The Global Debt Crisis: Haunting U.S. and European Federalism

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Debt crises have placed strains not only on the European Union's nascent federal system but also on the federal system in the United States. Old confrontations over fiscal responsibility are being renewed, often in a more virulent form, in places as far flung as Detroit, Michigan, and Valencia, Spain, to say nothing of Greece and Cyprus. Increasing the complexity of the issue has been public sector collective bargaining, now a component of most federal systems.

The attendant political controversies have become the debate of a generation. Paul Peterson and Daniel Nadler have assembled experts from both sides of the Atlantic to break down the structural flaws in federal systems of government that have led to economic and political turmoil. Proposed solutions offer ways to preserve and restore vibrant federal systems that meet the needs of communities struggling for survival in an increasingly unified global economy.

Contributors: Andrew G. Biggs (American Enterprise Institute); César Colino (National Distance Education University, Madrid); Eloísa del Pino (Instituto de Políticas y Bienes Públicos, Madrid); Henrik Enderlein (Hertie School of Governance, Berlin); Cory Koedel (University of Missouri); Carlos Xabel Lastra-Anadón (Harvard University); Daniel Nadler (Harvard University); Shawn Ni (University of Missouri); Amy Nugent (Government of Ontario, Canada); James Pearce (Mowat Centre, University of Toronto, Canada); Paul E. Peterson (Harvard University); Michael Podgursky (University of Missouri); Jason Richwine (Washington, D.C.); Jonathan Rodden (Stanford Uni versity); Daniel Shoag (Harvard University); Richard Simeon (University of Toronto, Canada); Camillo von Müller (University of St. Gallen, Switzerland, and Leuphana University, Germany); Daniel Ziblatt (Harvard University)

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Part II: The Federalism Crisis Worldwide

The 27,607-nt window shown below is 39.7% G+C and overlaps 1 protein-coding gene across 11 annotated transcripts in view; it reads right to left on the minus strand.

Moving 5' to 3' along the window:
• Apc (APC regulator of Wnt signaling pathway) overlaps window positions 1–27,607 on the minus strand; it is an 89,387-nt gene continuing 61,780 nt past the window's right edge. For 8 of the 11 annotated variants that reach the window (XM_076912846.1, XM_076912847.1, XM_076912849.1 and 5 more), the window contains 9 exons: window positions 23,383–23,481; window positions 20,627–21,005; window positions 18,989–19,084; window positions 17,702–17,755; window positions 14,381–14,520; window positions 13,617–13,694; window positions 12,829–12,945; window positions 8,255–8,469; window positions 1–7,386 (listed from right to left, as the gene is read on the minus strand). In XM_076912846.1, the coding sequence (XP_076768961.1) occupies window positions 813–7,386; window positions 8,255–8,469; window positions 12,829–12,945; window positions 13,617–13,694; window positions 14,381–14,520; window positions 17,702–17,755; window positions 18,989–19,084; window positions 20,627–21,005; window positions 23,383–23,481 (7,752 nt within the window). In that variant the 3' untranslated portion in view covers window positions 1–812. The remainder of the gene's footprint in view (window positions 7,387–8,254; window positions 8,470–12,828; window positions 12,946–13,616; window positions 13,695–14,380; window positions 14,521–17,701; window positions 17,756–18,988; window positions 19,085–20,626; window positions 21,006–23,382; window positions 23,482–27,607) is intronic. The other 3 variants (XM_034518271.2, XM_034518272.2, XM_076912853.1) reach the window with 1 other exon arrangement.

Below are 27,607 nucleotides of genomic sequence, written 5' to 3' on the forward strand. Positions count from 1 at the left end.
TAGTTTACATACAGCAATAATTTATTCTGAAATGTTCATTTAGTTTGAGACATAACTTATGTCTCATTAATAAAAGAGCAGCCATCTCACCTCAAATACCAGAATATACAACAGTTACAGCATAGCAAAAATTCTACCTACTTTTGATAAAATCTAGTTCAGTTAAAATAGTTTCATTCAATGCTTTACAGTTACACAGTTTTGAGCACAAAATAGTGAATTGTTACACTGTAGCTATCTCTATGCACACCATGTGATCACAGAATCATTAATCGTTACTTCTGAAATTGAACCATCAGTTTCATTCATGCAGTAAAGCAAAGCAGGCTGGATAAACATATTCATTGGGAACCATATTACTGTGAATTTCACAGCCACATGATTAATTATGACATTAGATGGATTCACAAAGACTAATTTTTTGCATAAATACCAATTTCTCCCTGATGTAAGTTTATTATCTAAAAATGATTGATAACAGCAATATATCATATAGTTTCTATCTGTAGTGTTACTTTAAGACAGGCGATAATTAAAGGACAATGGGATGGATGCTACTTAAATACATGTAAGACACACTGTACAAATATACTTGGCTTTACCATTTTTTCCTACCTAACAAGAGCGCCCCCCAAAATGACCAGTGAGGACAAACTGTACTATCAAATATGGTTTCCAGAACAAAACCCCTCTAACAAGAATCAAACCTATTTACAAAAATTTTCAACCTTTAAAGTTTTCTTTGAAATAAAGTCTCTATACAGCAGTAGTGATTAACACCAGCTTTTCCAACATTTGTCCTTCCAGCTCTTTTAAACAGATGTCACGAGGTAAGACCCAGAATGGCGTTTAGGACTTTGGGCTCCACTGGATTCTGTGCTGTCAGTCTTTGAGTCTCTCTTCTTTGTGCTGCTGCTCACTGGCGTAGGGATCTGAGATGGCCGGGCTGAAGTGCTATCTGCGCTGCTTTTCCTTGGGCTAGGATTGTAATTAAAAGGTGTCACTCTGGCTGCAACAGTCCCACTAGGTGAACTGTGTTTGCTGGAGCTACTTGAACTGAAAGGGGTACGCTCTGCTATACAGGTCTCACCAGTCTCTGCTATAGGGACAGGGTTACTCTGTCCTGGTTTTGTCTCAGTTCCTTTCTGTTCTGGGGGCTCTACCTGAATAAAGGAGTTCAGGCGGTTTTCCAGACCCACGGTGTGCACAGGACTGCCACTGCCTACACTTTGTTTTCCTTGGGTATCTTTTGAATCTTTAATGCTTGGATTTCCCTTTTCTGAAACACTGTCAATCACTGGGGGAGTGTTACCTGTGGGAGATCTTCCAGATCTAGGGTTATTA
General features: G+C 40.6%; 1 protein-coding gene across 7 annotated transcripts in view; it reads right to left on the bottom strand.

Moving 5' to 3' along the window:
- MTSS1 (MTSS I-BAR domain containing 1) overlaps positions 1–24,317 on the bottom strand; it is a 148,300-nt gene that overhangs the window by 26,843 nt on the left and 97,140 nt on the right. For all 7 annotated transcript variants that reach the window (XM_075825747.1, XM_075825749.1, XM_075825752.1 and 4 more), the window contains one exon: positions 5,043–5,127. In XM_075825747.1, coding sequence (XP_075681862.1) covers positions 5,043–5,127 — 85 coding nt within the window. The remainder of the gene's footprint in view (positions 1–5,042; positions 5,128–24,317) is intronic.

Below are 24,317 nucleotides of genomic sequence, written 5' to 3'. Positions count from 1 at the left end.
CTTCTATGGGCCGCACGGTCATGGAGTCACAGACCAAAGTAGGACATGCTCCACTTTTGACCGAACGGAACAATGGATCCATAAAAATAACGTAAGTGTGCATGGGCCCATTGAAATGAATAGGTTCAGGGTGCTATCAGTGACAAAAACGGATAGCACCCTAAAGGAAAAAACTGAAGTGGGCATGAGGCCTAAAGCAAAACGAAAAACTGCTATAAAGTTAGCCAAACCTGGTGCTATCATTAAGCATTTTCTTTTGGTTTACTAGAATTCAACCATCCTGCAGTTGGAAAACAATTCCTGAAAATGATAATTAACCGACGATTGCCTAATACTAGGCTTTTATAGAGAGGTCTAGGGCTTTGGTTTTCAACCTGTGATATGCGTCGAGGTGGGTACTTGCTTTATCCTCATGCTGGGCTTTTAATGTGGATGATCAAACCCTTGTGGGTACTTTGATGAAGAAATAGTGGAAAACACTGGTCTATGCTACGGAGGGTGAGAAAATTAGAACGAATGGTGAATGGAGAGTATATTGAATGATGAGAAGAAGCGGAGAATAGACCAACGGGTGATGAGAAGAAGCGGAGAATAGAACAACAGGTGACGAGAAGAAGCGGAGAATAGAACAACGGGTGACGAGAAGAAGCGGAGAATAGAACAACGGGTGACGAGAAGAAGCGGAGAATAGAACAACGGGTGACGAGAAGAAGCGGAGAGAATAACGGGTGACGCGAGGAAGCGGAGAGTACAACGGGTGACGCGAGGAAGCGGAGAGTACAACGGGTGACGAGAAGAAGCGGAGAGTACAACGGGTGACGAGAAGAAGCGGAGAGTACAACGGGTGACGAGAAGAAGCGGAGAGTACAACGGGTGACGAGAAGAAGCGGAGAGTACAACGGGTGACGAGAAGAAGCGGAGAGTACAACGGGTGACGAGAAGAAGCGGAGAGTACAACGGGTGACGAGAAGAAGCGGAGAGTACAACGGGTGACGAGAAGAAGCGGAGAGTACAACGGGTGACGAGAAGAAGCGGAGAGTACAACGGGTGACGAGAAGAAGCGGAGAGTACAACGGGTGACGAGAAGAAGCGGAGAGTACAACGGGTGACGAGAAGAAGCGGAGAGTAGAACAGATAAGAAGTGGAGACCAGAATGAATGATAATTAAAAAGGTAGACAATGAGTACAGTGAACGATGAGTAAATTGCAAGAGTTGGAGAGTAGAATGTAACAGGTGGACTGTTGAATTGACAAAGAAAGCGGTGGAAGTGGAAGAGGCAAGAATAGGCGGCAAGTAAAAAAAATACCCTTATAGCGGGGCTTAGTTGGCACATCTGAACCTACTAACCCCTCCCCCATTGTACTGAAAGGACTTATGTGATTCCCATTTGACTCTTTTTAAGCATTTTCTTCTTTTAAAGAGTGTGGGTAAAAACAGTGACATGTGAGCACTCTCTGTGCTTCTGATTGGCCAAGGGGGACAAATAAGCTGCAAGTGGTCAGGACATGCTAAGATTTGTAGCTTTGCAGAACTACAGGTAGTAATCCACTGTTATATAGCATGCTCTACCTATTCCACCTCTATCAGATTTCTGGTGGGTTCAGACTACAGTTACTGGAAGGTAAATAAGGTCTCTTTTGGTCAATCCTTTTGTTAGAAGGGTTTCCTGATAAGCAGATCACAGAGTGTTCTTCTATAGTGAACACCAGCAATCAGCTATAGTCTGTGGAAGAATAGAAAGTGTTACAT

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In the European Union (EU) today, what are the prospects for the type of decentralized federalism described by Peterson and Nadler in the introduction to this volume? Can a robust multi-tiered political system be created and sustained in which the center and lower-tiered units have constitutionally protected separate spheres of influence and taxing and spending autonomy—and in which subunits have representation in a second chamber, as is standard in federal political systems?1 In short, can a new supranational federalism save Europe in this age of financial crisis?

In the current context of economic turmoil, proposals for such reforms—previously only wished for by utopian Euro-enthusiasts or decried by conspiracy-theorist Euro-skeptics—have now suddenly entered the world of high politics and serious political discussion. When the European Monetary Union (EMU), which was launched in 1999, collided with the economic crisis of 2008–09, the EU's curiously split personality was exposed. On one hand, the EU is a highly successful, massive free trade zone that has an impressive regulatory reach, an emerging common foreign policy, and a common monetary policy. On the other hand, the European project has left fiscal power in the hands of national governments, and the European Union is, fiscally speaking, a political pygmy; its actual budget is minuscule, and it is arguably the largest political unit in history without the power to raise debt for itself. Indeed, it is above all the EU's peculiarly asymmetric sovereignty—marked by the absence of a common fiscal policy to match its remarkable common monetary power—that has, by all accounts, proved devastating to the union's ability to cushion itself against, or even to contain, the financial crisis.2

 

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